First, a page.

Instead, let's focus on the big picture of the cost of reliable cloud, comparing it - again - with the move from mainframe to distributed computing. History tends to repeat itself, especially in IT where generations of technology tend to be heavily siloed, and staffed with different generations of people who often do not even sit at the same table in the canteen.
Somewhere during the 1980s, IT pros started to realize they could get the same processing power for significantly less money, when selecting distributed servers - till that time used mainly for scientific work - instead of traditional mainframes. Soon after, companies began porting existing applications to the new platforms, focusing initially on applications that were more compute than I/O or data intensive (sounds familiar?). And indeed, initially the new departmental platform, not requiring all the resource intensive water cooling, air-conditioning or a heightened floor did seem a lot more cost effective. But, it didn't take long after initial proofs-of-concept to find that for some applications we needed more processors or to set up clusters, or uninterruptable power supplies and other redundant features. On the storage front, we started to use the same - not so cheap - storage solutions as we did on the mainframe. And shortly thereafter, the distributed boxes started to look and cost about the same as the systems they were replacing. Let's not forget that at the same time, smart mainframe developers - pushed by the competition from distributed systems - found ways to abandon water cooling, leverage off the shelf standard components like NICs and RISC processors and even re-examined their licensing cost for specific (Linux) workloads.
What does this all have to do with cloud computing? Likewise, we see that running a certain "compute intensive" workload can be done much faster and cheaper in the new environment. But when replacing these one-off batch jobs with services that have higher availability and reliability needs, the picture changes. We need to have redundant copies and failover machines in the data center, and in many cases a backup data center in another part of the country, preferably located on an alternate power grid and connected to multiple network backbone providers. All of a sudden it sounds a lot like the typical set-up a bank would have - and likely with a similar cost profile. So far cloud seems to offer cost benefits, but will this cost advantage still exist if we need to replicate our whole cloud setup at a second vendor - worst case scenario, doubling the cost. Now cloud has many other advantages beyond cost (elasticity, scalability, ubiquitous access, pay per use, etc.), so many specific use cases are still ideally suited for the cloud, but if a certain application has no need for these, then it may be worth (re-)considering the business case for a move to the cloud.
Regarding redundancy, the cloud business case actually has two opposing vectors. On one hand, there is the fact that as a user you have less control (you can't fly there and ‘kick' the server) leads to requiring a secondary backup installation. On the other hand, the cloud - with its pay-as- you-go model - offers much more efficient ways to arrange for a backup configuration for running your applications, than finding your own second location and filling it with shiny new kit.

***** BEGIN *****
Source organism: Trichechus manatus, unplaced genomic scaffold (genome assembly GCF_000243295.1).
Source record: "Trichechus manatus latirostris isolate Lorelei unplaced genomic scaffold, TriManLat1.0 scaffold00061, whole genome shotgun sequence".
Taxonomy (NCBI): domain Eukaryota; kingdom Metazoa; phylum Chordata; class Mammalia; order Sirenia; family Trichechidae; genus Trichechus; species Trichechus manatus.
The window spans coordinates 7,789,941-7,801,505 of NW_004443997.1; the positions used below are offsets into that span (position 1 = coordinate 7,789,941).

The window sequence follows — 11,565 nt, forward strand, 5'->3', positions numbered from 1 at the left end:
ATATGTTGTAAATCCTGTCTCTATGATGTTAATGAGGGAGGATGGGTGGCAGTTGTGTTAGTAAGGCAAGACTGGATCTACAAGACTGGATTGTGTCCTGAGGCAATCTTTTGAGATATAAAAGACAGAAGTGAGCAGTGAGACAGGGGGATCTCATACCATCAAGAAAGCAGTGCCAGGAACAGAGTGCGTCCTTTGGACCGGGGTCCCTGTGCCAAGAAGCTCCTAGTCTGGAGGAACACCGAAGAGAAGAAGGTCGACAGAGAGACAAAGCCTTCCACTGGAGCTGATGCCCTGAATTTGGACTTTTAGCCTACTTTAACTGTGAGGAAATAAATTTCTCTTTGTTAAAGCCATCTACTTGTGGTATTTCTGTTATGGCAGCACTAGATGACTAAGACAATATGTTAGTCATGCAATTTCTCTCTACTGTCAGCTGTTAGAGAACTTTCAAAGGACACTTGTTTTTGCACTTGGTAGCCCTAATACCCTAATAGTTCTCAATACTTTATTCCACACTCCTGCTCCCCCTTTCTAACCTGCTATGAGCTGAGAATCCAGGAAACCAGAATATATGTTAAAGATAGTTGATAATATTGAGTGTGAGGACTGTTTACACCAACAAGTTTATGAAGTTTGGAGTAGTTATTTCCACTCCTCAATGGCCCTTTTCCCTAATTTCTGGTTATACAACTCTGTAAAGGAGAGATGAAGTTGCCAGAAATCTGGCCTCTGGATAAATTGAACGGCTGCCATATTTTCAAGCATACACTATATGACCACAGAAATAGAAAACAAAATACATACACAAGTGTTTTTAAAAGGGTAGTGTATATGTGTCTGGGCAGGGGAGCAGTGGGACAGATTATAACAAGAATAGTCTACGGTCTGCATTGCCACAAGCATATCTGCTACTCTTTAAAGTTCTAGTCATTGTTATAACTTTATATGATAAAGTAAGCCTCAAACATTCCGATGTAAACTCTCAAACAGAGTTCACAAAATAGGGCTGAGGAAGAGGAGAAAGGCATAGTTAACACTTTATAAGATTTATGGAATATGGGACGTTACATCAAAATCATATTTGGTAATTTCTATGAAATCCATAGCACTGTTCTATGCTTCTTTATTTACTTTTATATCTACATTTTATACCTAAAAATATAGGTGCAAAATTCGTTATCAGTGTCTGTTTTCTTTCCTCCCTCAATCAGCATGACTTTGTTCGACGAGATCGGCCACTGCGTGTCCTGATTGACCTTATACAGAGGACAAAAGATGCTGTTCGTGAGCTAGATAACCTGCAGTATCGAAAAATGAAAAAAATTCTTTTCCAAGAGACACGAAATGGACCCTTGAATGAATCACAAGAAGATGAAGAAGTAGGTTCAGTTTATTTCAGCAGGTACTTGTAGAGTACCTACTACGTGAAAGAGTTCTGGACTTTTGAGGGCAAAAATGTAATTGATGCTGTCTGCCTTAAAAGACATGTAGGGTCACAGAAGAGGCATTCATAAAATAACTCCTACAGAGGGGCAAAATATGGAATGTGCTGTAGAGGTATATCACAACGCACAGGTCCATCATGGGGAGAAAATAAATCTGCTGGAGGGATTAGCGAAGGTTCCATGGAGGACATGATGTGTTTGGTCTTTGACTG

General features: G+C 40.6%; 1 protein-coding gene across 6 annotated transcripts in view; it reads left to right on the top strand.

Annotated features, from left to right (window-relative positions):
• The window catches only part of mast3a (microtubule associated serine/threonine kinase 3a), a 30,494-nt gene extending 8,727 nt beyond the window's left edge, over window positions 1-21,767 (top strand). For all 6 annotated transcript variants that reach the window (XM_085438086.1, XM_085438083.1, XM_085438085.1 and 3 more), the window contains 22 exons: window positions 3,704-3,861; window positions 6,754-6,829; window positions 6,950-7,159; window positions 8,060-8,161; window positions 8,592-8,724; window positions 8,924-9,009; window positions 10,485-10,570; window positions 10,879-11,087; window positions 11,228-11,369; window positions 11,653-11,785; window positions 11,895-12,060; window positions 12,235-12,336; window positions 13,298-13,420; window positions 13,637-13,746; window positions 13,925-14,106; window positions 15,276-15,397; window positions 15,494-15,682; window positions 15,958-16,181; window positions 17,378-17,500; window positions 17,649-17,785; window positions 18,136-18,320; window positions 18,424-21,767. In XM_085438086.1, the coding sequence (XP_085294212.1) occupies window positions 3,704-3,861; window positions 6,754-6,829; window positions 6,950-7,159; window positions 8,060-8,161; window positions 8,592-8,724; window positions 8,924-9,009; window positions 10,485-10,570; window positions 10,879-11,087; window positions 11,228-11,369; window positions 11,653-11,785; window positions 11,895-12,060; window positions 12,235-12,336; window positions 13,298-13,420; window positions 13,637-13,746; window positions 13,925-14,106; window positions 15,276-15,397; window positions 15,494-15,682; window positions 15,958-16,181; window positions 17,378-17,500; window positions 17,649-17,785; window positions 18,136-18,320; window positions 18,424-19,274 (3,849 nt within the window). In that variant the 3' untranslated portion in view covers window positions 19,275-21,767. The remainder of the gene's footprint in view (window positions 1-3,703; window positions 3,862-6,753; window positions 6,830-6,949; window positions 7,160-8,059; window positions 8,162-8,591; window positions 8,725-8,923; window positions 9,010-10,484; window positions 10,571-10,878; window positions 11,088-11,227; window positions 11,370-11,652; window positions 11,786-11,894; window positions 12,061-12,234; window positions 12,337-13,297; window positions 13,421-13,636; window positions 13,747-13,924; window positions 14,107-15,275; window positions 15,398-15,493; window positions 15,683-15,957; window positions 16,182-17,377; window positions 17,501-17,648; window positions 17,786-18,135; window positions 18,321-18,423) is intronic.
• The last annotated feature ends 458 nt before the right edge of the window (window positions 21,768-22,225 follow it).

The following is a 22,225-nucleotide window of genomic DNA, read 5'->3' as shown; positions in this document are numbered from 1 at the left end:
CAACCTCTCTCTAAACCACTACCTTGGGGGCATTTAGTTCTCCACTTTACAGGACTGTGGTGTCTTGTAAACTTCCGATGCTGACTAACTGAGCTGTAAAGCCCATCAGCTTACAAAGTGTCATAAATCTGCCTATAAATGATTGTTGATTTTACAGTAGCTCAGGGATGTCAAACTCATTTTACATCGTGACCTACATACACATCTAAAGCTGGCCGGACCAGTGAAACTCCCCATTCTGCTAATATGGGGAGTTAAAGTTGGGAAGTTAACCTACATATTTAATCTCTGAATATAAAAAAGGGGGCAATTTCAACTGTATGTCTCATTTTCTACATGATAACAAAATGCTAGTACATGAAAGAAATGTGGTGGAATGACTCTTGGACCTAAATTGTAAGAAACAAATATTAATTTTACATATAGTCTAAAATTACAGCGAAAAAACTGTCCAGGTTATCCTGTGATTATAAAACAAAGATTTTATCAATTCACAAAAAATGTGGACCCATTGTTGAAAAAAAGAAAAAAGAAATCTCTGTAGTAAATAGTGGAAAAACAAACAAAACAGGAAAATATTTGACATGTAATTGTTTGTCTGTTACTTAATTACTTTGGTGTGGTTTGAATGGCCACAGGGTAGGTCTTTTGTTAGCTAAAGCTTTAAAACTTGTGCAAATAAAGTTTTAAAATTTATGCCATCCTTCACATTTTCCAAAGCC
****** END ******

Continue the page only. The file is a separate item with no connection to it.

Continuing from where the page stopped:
At the same time you have to take into account the likelihood of the cloud having capacity available at the moment you need it. If your own data center fails, I am sure you could find another cloud provider with some capacity. But in this case, where one of the largest (cloud) data centers in North America had issues, all customers, in principle, could be looking to move their workloads elsewhere, it is not certain that enough excess capacity would be available at alternate providers.
In this specific case there seemed to have been technical issues inside Amazon and Sony's data centers that caused a series of events impacting the services running within, but what if there had been a major physical problem, such as a large fire or accident? With more mission critical applications moving to the cloud, companies need to make contingency planning a top priority.
As a result of last week's incidents, enterprises should take stock to assess what services are truly vital to their customers and/or to their own continuity. Organizations (and the world) seem to be more resilient than you might expect. In the Netherlands we saw Telcos ceasing mobile service in a large part of the country for periods of up to half a day, with ISPs unable to offer Internet services for as long as a week in certain regions. And yet, these companies did not go under. Each industry, government and organization will have to assess its own priorities and success metrics/criteria and standards. As I mentioned in a past blog post, aiming to continue your on-demand video services after a mayor flood, hurricane or nuclear disaster may be over-shooting what is necessary under those circumstances - survival will be the only concern in a case like that.
Looking at the reactions in the market so far, the responses of the vendors impacted by the Amazon mishap seem to be a lot more benign that the reactions of impacted PlayStation gamers. Maybe because these vendors feel they have a good thing going and the last thing they won't to do is kill it by too much honesty. What is refreshing is that not too many vendors crawled out of the woodwork saying "private cloud, private cloud, private cloud" -- not even my colleagues who recently published a book on the topic. Good! Nobody loves "I told you so" types and there's no point in kicking your opponent when he is down. But the case for private cloud did get a bit better, or is it just me thinking that?